2 points
  12. I'd try mineral spirits next, then acetone if that doesn't work. Usually mineral spirits will get it unless it has been on a long time. Be careful with either to not leave it too much on too long to damage the finish.
    2 points
  13. It seems like it might not be a good idea to jam a big piece of silicone into that moving part on a Mooney.
    2 points
  14. Even at a burdened rate of $75/hour, which is probably too low, that's $675000 per aircraft just for labor. I wouldn't be surprised if the actual burdened rate is higher, but with that much labor requirement it looks like a difficult proposition for economic success.
    2 points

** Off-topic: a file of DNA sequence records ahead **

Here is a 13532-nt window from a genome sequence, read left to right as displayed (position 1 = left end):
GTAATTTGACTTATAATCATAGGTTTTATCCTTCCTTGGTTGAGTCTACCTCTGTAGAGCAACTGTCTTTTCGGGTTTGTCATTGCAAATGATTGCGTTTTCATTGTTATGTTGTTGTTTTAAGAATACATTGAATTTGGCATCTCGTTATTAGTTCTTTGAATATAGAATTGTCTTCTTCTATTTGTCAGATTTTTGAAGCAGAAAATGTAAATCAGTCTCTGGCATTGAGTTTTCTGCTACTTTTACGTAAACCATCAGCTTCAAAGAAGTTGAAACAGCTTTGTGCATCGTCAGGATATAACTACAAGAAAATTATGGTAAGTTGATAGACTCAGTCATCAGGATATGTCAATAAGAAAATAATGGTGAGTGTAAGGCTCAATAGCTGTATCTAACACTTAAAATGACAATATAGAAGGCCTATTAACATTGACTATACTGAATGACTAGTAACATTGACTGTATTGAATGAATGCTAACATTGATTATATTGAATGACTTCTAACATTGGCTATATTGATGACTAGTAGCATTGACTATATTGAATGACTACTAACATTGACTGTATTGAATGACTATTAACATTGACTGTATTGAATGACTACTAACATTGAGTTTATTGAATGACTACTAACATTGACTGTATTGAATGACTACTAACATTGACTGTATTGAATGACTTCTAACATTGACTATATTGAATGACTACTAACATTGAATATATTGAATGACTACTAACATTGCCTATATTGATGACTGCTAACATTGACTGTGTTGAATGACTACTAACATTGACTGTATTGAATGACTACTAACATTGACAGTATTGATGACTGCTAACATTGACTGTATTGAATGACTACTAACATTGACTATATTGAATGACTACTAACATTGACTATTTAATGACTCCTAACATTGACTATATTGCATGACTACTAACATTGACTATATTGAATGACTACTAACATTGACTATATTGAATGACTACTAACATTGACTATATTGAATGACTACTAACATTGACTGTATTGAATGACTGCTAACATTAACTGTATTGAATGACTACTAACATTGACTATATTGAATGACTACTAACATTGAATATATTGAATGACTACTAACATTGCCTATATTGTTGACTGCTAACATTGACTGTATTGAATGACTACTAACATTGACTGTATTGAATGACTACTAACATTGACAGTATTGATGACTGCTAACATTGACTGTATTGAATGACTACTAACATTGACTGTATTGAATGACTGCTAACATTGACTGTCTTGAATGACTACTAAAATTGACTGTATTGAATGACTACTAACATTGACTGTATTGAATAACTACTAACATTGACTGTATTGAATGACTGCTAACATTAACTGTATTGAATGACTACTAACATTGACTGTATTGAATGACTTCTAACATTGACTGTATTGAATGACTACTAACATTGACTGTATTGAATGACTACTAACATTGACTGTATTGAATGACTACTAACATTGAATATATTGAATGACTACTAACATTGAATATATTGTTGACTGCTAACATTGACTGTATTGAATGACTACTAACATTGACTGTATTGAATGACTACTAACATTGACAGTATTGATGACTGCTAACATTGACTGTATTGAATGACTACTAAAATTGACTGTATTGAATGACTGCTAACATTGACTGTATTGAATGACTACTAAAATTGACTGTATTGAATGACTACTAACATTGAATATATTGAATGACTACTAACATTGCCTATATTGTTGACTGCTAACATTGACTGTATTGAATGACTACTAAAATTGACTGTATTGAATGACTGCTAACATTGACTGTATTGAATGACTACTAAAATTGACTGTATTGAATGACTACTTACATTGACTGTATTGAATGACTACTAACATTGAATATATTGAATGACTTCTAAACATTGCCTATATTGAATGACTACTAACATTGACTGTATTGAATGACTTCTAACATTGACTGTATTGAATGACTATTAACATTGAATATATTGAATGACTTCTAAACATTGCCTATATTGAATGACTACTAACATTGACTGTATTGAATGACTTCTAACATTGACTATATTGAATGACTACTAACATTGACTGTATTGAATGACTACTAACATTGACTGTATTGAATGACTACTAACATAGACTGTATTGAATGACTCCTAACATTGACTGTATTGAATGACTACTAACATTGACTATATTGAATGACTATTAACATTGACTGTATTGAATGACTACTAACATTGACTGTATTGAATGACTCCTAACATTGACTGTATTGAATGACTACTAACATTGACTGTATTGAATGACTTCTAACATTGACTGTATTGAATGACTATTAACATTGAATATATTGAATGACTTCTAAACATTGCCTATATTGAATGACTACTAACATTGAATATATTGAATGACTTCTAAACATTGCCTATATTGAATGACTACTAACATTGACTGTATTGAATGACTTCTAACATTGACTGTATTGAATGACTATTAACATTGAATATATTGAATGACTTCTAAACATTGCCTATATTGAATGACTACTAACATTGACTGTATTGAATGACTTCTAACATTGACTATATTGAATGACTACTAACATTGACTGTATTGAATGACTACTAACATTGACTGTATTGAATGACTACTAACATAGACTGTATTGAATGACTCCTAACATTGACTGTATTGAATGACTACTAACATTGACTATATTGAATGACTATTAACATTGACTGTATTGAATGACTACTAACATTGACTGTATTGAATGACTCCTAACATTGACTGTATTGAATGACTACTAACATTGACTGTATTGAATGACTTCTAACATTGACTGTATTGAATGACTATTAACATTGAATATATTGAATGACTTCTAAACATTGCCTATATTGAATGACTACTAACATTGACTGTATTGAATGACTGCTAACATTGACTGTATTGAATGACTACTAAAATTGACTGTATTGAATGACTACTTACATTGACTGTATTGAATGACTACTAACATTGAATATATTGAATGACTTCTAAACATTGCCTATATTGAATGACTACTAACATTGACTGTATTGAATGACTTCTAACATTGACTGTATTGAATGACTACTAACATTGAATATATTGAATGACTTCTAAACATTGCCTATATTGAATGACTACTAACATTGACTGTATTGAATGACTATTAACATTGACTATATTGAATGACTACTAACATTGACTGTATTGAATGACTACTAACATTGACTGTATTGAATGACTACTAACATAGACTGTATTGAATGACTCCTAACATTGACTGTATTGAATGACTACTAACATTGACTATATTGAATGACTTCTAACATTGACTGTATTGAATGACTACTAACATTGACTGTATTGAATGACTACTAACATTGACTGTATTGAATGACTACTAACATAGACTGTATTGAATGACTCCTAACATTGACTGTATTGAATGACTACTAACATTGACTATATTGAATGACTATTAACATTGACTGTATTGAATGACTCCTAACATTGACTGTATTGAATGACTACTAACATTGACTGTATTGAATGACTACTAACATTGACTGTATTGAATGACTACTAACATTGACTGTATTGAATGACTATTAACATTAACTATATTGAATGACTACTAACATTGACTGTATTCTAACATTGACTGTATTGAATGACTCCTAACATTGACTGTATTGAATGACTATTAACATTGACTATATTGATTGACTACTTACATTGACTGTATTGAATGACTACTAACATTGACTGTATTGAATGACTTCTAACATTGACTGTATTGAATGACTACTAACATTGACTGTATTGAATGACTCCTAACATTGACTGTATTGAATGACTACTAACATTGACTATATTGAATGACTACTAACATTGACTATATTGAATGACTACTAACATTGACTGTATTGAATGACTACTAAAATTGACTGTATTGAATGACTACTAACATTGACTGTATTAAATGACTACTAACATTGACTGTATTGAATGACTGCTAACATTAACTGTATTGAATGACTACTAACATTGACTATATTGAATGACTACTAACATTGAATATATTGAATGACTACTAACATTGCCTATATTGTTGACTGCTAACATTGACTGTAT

15. Since we're reviving old discussions I'd like to add this bit of info on ways to make Mooney production viable. I'm working with a client in his DA40 NG, a 160hp liquid cooled turbo diesel powered DA40. From an engine operation perspective it's like driving a car. Turn the key, the engine starts, move the single power lever to where you need it to be, measured in % load on the engine. No mixture control, no prop control, those are controlled by redundant Electronic Engine Control Units. Which means no need to monitor/control EGT or CHT as those are monitored and controlled by the EECUs. EGT and CHT aren't even displayed in the cockpit. You set the desired % power and monitor the RPM for overspeed. While this makes teaching a primary flight student a bit of a challenge with regards to learning the ins and outs of mixture and prop control for the purposes of passing his written and practical oral exams, it makes a huge difference in ownership and operation by eliminating many of the fine detail skills we have to develop for priming, cold starts, hot starts, leaning, temperature management, you name it. All of the PITA stuff associated with managing our non-EECU controlled engines. Like build time reductions, we've talked diesel engine options before. But now that I've been exposed to an airplane with one I am a huge fan. Marketing seems to be everything in the contemporary aviation market. If a Mooney could be powered by an essentially care-free EECU controlled diesel it could be spun into a good marketing campaign. Unfortunately cockpit access ease and useful load will still be a competitive disadvantage, and then there's the 'chute thing. If I can identify a suitable turbo diesel maybe I'll take my Bravo experimental and play. Sure I could pursue an EECU controlled gas engine but I believe diesel has a better chance of surviving the current fuel politics. Cheers, Rick